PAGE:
It's a rare occurrence to see high school students playing with toy cars in a classroom. But ninth-graders in this Little Rock, Ark., classroom are being graded on just that -how well their Hot Wheels toys accelerate, decelerate, and maintain constant speed.
The class is active physics, and in the Little Rock School District the course is taught to all ninth-graders. In fact, the district was recently recognized for being one of the first in America to adapt the "active physics" curriculum for all high school freshmen.
"Everything you do, active physics applies to it," says Frank Troutman, a physics teacher at Central High School. "Every motion you make, every job you do -heating up food, throwing a baseball -it's about active physics, and these kids need to know about that."
For several decades, academics have attempted to break the typical sequence - created in the 1800s - of high school science curriculum: ninth-grade biology, 10th-grade chemistry and, for the minority who make it that far, 11th-grade physics.
The increasing consensus is that flipping the sequence makes more sense, says Leon Lederman, a Nobel Prize-winning physicist who is the leading advocate of physics first. He says a new sequence would allow students to logically build on concepts they have learned.
"That effort [in Little Rock] is what we want to see happen across the country," says Dr. Lederman. "Physics is all basic knowledge that students need to learn in order to progress to the next level of learning science."
'Lighting in the Library'
But Little Rock students will be getting more than a basic course in physics.
The school district is part of the US Department of Energy's, "Lighting in the Library" program, which is an offshoot of the department's Rebuild America project. That project creates a network of community partnerships to save money by saving energy.
The "Lighting in the Library" program enables students to calculate the electricity used to provide lighting in school libraries and determine the feasibility of saving energy and money by using energy-efficient lighting fixtures for all five Little Rock high schools.
At the end of the school year, the students will present their findings to the Little Rock School Board.
Teachers say that this "groundbreaking initiative" will effectively institutionalize an energy component into the existing curriculum and turn student recommendations into real action.
Annice Steadman, a biology teacher at Central High, launched the original project at the school. With teaching materials from the Department of Energy, Steadman helped to devise programs to save energy in her schools. Her work led to the city-wide curriculum.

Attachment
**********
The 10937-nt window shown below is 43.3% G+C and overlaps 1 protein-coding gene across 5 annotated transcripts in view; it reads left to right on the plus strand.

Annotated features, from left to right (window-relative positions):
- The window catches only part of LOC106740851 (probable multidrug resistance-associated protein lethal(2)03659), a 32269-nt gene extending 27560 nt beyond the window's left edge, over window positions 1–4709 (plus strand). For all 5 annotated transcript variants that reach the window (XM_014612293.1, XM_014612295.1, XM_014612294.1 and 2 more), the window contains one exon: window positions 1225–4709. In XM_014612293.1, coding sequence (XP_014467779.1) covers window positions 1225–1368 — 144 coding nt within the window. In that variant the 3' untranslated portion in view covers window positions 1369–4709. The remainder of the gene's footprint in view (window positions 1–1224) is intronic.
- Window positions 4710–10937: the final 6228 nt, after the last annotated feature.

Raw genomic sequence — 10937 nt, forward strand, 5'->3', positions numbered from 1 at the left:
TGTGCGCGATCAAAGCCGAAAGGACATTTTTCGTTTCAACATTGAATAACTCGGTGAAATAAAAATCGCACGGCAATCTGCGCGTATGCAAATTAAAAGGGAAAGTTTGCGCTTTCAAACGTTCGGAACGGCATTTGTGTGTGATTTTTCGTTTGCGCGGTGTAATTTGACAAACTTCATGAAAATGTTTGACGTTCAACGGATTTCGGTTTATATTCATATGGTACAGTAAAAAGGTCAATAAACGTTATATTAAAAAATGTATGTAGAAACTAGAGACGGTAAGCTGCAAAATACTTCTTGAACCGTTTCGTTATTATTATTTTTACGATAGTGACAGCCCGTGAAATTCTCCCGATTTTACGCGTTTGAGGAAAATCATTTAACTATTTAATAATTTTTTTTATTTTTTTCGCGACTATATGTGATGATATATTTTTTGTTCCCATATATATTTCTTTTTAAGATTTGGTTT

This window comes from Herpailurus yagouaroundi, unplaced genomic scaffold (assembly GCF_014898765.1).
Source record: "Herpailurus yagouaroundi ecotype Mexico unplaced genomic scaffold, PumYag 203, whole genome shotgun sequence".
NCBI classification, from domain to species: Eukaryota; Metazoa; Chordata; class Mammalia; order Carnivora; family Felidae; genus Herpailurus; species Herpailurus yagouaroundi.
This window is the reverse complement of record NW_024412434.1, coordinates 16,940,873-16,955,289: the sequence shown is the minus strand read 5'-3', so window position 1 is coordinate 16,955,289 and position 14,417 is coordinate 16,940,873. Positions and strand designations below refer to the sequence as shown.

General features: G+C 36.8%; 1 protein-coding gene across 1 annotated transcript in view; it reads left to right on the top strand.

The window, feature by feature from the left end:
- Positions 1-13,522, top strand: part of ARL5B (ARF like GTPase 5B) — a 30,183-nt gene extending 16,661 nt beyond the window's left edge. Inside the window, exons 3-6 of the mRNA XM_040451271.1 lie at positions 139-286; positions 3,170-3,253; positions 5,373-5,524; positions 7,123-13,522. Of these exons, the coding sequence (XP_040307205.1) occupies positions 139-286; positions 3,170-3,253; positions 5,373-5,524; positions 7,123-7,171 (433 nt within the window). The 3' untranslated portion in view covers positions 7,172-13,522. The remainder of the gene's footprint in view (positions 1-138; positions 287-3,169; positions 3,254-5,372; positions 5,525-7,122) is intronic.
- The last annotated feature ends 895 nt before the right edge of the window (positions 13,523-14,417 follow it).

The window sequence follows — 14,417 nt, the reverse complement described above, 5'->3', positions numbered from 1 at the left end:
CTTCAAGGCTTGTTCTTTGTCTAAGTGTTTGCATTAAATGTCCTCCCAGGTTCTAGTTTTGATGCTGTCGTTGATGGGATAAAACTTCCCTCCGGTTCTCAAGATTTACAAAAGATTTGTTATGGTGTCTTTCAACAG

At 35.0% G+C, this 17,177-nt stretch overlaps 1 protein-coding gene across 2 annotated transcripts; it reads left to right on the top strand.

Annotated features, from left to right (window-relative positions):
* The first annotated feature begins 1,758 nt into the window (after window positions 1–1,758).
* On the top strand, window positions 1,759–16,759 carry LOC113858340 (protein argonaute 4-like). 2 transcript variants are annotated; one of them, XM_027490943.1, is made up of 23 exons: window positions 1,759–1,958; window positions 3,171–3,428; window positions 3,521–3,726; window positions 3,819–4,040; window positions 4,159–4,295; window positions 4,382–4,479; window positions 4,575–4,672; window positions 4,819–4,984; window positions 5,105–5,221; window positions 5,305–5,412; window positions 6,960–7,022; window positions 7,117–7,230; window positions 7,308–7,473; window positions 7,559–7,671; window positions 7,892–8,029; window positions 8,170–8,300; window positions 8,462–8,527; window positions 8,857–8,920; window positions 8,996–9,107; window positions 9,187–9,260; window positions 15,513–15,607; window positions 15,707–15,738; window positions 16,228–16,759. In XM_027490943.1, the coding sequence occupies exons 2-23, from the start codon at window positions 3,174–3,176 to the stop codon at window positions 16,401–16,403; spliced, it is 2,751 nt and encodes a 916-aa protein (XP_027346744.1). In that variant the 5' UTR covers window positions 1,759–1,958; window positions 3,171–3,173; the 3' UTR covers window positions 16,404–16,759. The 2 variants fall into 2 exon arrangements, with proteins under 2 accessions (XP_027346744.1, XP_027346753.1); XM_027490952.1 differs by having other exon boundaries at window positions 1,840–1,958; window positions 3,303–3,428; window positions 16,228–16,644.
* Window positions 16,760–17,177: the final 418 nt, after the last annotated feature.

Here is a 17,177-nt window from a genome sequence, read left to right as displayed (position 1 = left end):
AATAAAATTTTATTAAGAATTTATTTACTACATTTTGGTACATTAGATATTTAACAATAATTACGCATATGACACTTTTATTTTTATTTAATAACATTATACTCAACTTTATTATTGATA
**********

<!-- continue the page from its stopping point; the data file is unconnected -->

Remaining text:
"Physics needs to be taught in ninth grade so students can be ready for these types of classes in higher grades," she explains. "Students don't need to just take algebra without taking some science. And all students need to think about energy."
City and state leaders are also enthusiastic about the project.
"This project exemplifies the type of community development and partnerships that our department is excited about," says Barbara Pardue, executive director of the Arkansas Department of Economic Development. "What better example than involving young people in community planning, projects, and decisionmaking."
Little Rock students enrolled in the applied-physics class learn an array of sensible lessons through simple experiments -how a lightning rod protects a house, the intensity of a tornado, or why a sunset glows orange.
For those students working in the "Lighting in the Library" program, the lessons are different. They will learn to build insulation, study the insulation's heat consumption, and determine where energy loss is occurring.
The Rebuild American project "exemplifies the most basic principles of local economic development by leveraging local resources and by establishing long-term planning for action in Arkansas communities," says Mark Bailey, Rebuild America's national program manager.
While not every student may be mastering the electricity project, all students taking the course are learning valuable lessons about the way things work - "baby-step physics," says Mr. Troutman.
During the year, the students learn how the insulation works in houses, how tornadoes twist and turn, even how a basketball goes up and down through a hoop.
Usually the word "physics" raises the hair on the backs of students' necks. But Troutman says that teaching physics early eliminates any fears students may have of the course as they enter higher grades. During class, he often mixes his curriculum with a movie -such as "Twister." Students discuss, using applied physics, whether a cow, for example, could really fly through the air during a tornado.
"When I first started in this class, I was a little scared," says student Steven Bobb. "But I like doing the experiments and learning how things work and why they work the way they do."
In the basement of Central High, Steven and physics buddies Reginald Ballad and Falyn Redmon work together in a group to master physics.
"We can concentrate on what physics is, what it all really means in day-to-day life and not have to worry about the math that goes into it," says Falyn. "I feel good knowing that some of my work may help the school district."
The trio rattles off a definition for terminal velocity in unison before embarking on the car experiment. They zip their toy cars on a ramp while pulling a ticker tape through a device that registers various speeds. The three diligently take down notes in their physics notebook.
"This is so much fun, and I now know how my mom's car works," says Falyn. "I have never thought about some of this stuff before. I always thought physics sounded evil, but anything that makes you think can't be bad. And it's really a fun class."
(c) Copyright 2000. The Christian Science Publishing Society